Suspending high schoolers results in a major loss for the economy, a new report from UCLA says.
UCLA's Civil Rights Project has become the first to try and quantify the cost of what it calls "exclusionary discipline," or punishments like suspensions that take students out of school. The study looked into the results of such discipline, like dropping out of high school, and then calculated the cost it has on the economy at large.
According to the report, it's pretty significant.
Authors of the study said that 16 percent of 10th graders were suspended in a single year. Since suspensions increase the rate of dropouts, those alone resulted in more than 67,000 kids leaving high school.
When a student drops out, they are less likely to earn high wages, so they pay less in taxes. When they don't have a salaried job, they're less likely to have health insurance, which means costs skyrocket in the event they need care. Those same students will rely more heavily on public assistance and are more likely to get in trouble with the law, which costs taxpayers in court fees and prison costs.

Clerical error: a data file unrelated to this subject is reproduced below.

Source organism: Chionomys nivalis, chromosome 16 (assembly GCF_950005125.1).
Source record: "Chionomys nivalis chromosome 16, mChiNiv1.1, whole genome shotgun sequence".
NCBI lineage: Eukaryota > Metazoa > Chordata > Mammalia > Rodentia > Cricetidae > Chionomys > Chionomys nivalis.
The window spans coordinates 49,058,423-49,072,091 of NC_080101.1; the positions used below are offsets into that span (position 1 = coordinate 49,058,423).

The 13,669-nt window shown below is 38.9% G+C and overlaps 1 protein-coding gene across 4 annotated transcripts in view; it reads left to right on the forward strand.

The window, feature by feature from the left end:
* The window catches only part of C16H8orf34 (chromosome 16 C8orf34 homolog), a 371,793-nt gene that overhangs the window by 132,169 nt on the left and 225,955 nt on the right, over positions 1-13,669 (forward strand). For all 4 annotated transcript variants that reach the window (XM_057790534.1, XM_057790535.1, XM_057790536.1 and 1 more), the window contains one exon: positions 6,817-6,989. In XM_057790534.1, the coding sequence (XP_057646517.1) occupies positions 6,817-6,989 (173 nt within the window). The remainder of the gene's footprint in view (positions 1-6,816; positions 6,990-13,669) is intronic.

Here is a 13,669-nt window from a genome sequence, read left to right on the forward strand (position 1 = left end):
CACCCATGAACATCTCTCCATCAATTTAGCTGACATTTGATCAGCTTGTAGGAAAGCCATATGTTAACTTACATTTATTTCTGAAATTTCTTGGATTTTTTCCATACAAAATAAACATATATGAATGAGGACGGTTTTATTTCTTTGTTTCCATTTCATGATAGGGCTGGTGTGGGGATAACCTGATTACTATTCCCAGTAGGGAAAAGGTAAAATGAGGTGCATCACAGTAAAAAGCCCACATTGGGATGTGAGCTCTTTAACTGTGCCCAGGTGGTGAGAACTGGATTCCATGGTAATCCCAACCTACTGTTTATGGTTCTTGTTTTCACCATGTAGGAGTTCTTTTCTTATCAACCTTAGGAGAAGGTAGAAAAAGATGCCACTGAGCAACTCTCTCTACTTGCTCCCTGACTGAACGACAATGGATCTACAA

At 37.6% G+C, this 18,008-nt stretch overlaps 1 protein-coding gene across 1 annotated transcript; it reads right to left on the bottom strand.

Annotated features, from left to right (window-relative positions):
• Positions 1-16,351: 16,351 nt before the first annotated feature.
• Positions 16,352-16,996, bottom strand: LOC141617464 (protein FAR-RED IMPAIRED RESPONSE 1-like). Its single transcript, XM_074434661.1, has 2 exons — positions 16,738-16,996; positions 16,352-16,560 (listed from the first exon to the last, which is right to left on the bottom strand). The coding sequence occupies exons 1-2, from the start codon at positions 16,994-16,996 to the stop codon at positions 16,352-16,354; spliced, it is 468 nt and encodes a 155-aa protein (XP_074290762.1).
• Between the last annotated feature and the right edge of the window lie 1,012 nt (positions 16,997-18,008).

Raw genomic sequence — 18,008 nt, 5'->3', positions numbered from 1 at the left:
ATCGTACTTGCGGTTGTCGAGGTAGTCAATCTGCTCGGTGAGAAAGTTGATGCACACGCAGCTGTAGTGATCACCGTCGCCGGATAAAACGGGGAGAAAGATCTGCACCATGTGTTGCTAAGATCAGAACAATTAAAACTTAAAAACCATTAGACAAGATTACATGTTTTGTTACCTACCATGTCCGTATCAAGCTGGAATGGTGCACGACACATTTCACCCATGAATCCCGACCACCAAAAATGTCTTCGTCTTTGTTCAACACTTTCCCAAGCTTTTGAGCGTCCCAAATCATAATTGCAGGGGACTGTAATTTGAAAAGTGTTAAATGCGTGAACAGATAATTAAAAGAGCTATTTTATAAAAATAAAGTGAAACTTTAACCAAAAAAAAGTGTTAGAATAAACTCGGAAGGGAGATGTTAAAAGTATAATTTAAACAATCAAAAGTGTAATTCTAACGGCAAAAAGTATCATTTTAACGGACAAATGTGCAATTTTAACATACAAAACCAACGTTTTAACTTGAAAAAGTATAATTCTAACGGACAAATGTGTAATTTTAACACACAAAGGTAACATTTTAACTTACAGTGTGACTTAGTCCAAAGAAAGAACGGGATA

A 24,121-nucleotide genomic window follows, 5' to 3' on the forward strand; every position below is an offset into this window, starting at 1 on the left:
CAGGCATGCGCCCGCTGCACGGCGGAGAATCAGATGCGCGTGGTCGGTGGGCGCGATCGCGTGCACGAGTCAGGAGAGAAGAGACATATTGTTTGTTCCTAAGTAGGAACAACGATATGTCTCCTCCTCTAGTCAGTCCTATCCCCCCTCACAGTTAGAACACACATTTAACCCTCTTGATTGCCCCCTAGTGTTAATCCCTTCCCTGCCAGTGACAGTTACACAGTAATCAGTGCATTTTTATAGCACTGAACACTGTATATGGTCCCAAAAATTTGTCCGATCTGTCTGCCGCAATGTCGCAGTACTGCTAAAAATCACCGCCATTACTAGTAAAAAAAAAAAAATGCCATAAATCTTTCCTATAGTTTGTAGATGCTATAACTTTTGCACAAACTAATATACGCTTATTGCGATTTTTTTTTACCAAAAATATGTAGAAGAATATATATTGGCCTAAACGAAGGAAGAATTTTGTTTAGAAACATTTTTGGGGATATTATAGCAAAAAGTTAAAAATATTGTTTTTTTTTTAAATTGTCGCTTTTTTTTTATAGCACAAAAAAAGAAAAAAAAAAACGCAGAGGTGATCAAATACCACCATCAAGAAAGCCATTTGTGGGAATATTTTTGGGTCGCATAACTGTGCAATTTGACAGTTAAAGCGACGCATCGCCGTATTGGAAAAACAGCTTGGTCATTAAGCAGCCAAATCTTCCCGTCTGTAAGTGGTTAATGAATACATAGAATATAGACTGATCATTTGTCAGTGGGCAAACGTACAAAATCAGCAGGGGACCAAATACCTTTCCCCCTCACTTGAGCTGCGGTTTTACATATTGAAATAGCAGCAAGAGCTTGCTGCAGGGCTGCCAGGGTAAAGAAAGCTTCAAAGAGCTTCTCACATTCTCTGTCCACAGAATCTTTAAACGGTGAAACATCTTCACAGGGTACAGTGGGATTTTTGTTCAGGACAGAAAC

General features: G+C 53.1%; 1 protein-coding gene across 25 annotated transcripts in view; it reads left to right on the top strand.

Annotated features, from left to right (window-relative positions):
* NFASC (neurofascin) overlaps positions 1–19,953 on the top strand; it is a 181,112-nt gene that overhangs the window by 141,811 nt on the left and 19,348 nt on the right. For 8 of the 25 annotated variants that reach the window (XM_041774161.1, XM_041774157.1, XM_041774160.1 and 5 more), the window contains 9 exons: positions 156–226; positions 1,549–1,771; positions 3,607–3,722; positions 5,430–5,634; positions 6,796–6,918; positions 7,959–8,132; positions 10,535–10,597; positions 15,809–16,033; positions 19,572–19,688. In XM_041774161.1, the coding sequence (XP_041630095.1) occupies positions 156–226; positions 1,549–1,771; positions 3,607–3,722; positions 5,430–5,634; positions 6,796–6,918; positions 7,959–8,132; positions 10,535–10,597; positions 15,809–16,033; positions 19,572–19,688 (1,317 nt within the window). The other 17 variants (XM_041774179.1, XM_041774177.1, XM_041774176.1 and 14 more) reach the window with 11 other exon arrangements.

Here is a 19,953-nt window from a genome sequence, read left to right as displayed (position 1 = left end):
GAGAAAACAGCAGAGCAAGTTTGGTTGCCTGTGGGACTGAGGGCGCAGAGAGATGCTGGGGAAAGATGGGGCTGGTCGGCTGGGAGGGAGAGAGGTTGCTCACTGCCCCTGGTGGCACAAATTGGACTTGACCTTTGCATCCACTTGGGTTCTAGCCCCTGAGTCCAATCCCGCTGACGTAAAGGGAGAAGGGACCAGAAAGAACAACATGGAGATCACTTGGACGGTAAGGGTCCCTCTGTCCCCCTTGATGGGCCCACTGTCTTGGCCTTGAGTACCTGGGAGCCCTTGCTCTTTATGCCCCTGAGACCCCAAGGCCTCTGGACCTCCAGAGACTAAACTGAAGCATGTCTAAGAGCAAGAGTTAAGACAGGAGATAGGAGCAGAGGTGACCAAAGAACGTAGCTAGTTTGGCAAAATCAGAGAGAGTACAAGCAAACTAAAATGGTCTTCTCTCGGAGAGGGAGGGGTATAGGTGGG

All told, those 67,000 dropouts from a single grade's suspensions result in a $35 billion cost to the country, approximately.
"That's just for a single year," Russell Rumberger, a co-author of the study from the University of California, told NPR. He emphasized the estimate is actually conservative.
There is good news, though: while suspensions rose significantly starting in the 1970s and into the 21st century, they have since begun to sink again. In California, New York City, Massachusetts and some other states, suspension rates have dropped markedly recently. Those districts have consequently seen an uptick in graduation.
One reason is that the racial disparity in discipline became a national talking point, but another is that schools are just beginning to understand that suspensions have repercussions of their own.
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